As the main tool for students at Tribeca Flashpoint Academy, a media arts school in Chicago, Mac computers are everywhere.
"It's my life. That's what I do every day. I think it's a huge influence," Jagoda Jurewicz, student, said.
Howard Tullman, the president and CEO of Tribeca, met Steve Jobs in 1991. The two were acquaintances and kept in touch over the years.
"Steve took no prisoners. He was passionate. He believed that you should try as hard as you could," Tullman said.
Tullman brought that attitude to the Academy, where Mac is the launching pad for dozens of new programs.
"We think that every experience now can be enhanced and expanded...we have the ability to do augmented reality. We have the ability to be connected constantly and this is going to change everything," Tullman said.
Fifty percent of the school's computers are Macs.
"To me as an educator and a creative artist, that's what's so exciting about what he brought to the world - it doesn't have to be dry, boring, text technology. It can be this very fun, very engaging active tool," said Paula Froehle, academic dean, Tribeca Flashpoint Academy.
Tools that Jobs created. Tools that have sparked the creative spirit in the next generation. And, like Jobs, they're fearless.
"You need to fail in order to learn. At Tribeca, we put our passion into what we're doing because we love it....just like Steve Jobs did with his products," Vincent Bolger, Tribeca Flashpoint student.
Lessons and a legacy Steve Jobs left behind - in one corner of Chicago.
Memorials grow outside Apple Stores
His creations are used by millions of people, and fans of those products are paying tribute.
People say he changed their lives with the technology he created, and Apple lovers are not shy about the way they feel. At Chicago's Michigan Avenue store, people have been leaving candles and flowers. Apple's website simply shows a picture of the company's co-founder, the driving force behind one innovative after another. At Apple, Steve Jobs changed how people connect with the world, listen to music and communicate.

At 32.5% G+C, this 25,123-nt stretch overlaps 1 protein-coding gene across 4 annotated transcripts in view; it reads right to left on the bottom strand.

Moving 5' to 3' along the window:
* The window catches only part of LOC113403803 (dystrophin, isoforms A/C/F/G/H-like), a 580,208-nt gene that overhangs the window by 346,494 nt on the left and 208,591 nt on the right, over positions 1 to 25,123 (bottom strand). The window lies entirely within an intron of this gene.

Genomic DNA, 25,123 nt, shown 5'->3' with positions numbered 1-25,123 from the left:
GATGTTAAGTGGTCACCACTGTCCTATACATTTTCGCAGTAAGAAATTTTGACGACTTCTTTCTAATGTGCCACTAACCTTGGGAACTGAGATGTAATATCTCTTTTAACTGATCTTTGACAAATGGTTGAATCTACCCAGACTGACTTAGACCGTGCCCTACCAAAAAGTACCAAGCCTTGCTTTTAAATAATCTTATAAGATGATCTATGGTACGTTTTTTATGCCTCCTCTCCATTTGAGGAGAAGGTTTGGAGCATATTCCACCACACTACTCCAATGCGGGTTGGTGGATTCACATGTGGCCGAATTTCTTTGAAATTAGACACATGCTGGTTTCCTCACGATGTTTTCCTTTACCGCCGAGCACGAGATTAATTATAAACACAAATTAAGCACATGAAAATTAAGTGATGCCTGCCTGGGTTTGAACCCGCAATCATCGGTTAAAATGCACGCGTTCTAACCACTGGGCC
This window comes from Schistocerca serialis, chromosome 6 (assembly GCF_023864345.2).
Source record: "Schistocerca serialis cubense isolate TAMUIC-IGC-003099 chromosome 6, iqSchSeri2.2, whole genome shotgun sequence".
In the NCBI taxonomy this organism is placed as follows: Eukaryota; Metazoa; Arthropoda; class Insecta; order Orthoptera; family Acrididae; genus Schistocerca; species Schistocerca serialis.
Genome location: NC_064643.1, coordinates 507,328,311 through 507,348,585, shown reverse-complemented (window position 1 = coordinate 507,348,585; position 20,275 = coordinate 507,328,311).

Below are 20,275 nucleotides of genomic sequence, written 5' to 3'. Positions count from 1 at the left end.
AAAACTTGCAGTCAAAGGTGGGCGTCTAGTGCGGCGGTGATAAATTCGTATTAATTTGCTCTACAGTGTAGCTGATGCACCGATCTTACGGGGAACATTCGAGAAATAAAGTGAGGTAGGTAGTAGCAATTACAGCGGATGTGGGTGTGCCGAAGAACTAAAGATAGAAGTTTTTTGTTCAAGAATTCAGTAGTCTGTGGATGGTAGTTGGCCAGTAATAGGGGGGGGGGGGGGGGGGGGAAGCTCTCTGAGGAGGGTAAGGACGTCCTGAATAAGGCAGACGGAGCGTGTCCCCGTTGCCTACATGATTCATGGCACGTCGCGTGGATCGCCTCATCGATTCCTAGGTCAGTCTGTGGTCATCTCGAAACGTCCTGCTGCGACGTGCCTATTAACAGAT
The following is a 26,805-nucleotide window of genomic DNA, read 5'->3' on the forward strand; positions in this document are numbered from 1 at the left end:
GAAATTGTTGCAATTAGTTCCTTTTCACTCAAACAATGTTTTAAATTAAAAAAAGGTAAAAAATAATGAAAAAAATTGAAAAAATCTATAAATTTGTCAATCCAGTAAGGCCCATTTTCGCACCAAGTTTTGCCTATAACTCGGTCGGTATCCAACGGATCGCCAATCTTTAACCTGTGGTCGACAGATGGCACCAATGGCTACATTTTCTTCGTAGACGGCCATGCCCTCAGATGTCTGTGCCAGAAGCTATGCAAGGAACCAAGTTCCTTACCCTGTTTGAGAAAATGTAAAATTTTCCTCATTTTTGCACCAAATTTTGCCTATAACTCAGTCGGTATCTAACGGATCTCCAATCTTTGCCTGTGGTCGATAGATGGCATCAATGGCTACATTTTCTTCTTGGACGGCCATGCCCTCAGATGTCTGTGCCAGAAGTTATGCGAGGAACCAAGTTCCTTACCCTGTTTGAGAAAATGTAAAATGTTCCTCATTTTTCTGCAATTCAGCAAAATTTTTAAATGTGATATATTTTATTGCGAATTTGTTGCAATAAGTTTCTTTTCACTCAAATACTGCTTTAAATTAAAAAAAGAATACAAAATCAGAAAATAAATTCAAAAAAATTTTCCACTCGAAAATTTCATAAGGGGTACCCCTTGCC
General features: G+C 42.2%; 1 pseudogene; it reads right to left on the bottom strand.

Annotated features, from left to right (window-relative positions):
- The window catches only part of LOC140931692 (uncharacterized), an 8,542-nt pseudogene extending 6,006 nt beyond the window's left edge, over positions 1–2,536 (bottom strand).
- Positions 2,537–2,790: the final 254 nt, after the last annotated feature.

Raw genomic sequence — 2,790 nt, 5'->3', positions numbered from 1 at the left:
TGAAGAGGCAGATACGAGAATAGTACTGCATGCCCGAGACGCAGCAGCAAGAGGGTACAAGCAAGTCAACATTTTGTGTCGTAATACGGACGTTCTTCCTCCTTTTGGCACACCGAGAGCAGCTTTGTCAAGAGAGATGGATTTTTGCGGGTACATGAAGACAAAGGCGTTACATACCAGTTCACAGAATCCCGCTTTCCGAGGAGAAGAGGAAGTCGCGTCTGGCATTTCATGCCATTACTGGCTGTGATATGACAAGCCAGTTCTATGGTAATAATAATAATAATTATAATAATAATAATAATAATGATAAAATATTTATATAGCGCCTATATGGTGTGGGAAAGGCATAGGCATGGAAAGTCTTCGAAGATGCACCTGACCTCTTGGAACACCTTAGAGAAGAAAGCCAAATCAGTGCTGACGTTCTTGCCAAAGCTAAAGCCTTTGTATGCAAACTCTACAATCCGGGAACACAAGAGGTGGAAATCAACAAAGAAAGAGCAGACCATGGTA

Memorials for the Apple cofounder has been popping up across the city. A simple "R.I.P. Steve Jobs" was written on a Post-it note, stuck on the window of the North Avenue store where Apple customers were mourning.
"He had a tough battle, but I was sad to hear it. Things like this happen though. It was too soon," said Ian Firestone.
The apple faithful seemed to be immortalizing the fallen inventor, like they would a rock star. Tech experts say his contribution to the world is immeasurable.
"He's opened the world of technology. He opened our minds, our hearts really. And by taking a bite out of that apple, we learned an awful lot about technology and ourselves," said tech expert John Dallas.
Jobs battled cancer in 2004 and underwent a liver transplant in 2009. In January, he took a leave of absence from the company, and in late August, just six weeks before his death, he announced his resignation from the company he created.
In a statement, President Barack Obama says the world lost a visionary. There may be no greater tribute to Jobs' success than the fact that much of the world learned of his passing on a device he invented, the iPhone.
People at one Apple store in Chicago reflected on jobs' impact on the world.
"I think Steve's legacy most likely will be the fact that he integrated technology with regular everyday life," said customer Nick Johnson.
"I think that because of him, he drove the industry. His vision, people he had working for him, and I'm really sad to hear him go," said customer Josh Dunlop.